Patel asked the others to weigh in, and Anzuini said that she hopes that in using Viewabill, and in connection with her firm’s project management initiative, she’d like to see more integration of project management into the Viewabill platform. Others have mentioned staffing, and she agrees there should be more transparency on that also – not just billable hours, but how to staff things and why.
Clients Will Drive Lawyer Adoption of Technology
Patel had one final question for the panelists, asking, as we think ahead, are we being too idealistic to think that lawyers will leverage these tools such as these? And what will it take from us to get lawyers adopted to these things from a technology perspective? Based on where we’ve gone so far, and the speed of maturity, do we think that these products will be used typically by groups within organizations that "concierge-service" them to lawyers, or will lawyers use them directly on a day-to-day basis?
Hourwitz said that what’s going to drive this is clients. With lawyers, everyone is different and different practices are used to different things. Left to their own devices, only a small percentage of lawyers will see the benefit of tools like these, unless clients are asking for them.
For example, they have a litigation client whose fees increased by 50% in one year. The client asked the firm to partner with them to try to control costs, and wanted them to come up with a way, beyond the UTVMS codes, to help segment, so that they could see on a frequent basis how they’re doing against established budgets. At this point, the client wants weekly updates. Hourwitz said that they do see sophisticated clients such as this, depending on the intricacy of the matter and how much it costs, monitoring matters because they can catch things early on in terms of time and value. That’s imperative, Hourwitz says, because if you can see these things in real time, and you know that clients are looking at it, then you’re also forced to focus on it in real time.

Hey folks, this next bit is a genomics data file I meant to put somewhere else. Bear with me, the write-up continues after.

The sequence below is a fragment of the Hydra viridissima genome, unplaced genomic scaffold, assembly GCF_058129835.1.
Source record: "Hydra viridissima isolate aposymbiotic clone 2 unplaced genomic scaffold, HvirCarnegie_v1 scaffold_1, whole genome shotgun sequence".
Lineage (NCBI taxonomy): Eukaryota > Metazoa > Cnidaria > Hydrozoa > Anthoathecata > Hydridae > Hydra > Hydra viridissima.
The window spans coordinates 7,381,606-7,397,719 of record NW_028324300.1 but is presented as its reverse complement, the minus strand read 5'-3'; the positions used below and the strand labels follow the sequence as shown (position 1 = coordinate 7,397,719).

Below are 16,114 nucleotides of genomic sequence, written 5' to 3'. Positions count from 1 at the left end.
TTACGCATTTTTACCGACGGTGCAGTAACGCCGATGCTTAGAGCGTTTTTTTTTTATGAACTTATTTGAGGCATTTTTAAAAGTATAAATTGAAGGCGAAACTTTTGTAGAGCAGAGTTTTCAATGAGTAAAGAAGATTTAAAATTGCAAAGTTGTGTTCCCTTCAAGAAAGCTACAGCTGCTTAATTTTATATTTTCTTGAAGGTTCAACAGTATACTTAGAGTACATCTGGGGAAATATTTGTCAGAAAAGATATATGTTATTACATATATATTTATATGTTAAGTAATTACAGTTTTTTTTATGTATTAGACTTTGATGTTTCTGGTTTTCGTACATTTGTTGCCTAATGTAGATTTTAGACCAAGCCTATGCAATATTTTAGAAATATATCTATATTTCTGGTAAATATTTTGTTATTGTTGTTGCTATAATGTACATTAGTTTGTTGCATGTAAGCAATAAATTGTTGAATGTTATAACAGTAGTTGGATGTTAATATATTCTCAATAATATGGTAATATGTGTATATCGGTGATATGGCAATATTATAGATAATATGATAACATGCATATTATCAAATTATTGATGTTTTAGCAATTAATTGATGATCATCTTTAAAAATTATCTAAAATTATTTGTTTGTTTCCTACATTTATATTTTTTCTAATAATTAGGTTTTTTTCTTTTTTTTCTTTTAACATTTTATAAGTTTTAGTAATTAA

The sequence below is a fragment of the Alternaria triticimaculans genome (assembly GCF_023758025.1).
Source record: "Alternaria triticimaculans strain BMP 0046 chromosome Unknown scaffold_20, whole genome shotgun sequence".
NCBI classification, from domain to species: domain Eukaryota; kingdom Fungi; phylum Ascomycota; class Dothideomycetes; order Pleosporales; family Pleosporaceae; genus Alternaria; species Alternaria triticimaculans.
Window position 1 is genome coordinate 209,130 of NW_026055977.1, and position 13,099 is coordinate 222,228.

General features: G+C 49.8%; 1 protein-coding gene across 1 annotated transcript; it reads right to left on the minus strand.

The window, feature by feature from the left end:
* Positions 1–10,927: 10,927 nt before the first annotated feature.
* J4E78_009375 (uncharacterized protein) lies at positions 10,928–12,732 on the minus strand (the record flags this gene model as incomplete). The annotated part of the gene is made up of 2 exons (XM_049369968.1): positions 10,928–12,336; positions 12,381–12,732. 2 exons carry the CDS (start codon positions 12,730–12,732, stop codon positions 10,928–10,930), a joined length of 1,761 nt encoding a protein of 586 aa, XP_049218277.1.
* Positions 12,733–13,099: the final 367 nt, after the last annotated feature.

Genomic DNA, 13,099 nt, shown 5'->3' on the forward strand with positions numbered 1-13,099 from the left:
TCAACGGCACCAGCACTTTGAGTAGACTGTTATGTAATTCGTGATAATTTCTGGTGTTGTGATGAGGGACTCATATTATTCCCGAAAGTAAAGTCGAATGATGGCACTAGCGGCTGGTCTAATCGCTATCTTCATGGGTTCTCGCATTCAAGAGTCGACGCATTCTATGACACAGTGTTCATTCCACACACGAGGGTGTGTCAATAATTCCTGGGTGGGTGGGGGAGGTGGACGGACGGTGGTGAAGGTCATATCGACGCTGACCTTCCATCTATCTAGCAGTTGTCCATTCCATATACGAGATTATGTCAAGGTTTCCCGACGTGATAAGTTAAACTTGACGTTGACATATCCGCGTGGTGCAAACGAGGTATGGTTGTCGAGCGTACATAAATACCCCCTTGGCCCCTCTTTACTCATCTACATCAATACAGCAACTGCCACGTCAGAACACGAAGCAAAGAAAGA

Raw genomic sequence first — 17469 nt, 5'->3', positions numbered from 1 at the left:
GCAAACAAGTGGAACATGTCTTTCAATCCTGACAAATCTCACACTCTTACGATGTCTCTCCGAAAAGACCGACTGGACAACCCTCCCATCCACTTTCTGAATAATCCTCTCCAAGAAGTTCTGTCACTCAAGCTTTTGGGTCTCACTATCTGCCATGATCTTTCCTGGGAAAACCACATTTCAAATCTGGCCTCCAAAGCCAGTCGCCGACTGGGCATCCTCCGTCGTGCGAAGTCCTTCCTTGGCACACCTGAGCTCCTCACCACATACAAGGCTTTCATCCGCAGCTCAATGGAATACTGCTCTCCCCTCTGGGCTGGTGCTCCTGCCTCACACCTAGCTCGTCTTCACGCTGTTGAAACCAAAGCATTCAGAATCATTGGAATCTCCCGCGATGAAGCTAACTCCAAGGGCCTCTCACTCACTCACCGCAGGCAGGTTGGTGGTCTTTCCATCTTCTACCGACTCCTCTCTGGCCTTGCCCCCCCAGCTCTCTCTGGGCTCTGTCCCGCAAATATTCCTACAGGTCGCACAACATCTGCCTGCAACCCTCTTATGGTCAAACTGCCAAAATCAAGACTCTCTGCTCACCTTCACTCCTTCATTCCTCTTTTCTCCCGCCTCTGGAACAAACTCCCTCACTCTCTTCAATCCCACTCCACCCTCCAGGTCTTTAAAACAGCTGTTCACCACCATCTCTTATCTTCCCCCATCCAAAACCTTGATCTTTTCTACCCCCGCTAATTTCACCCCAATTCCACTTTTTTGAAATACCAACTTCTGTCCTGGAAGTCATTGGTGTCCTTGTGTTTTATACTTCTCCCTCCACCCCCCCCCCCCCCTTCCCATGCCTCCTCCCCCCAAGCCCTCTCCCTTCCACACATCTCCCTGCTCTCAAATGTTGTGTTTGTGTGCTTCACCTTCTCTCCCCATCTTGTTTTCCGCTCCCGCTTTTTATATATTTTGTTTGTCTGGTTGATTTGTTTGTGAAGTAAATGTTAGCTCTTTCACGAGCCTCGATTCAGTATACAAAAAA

He added that they don’t do this with every client, but with those that are sophisticated and want the information, they are very open with them. They establish budgets together, monitor information together, and relay information as frequently as the client requests. Hourwitz welcomes that because it forces them to be more disciplined, which means they’ll be more efficient and effective, and in the end, make more money.
There are firms that don’t believe that to be the case, but Hourwitz pointed out that firms see the largest margins in their niche practices. So in their commoditized practices, where there’s much more pressure from outside competition and clients, and budget oversight is incredible, you have to be able to match over the long term. If you want a long relationship with that client, you have to be able to do that – lawyers are buying into it, but it’s taking time.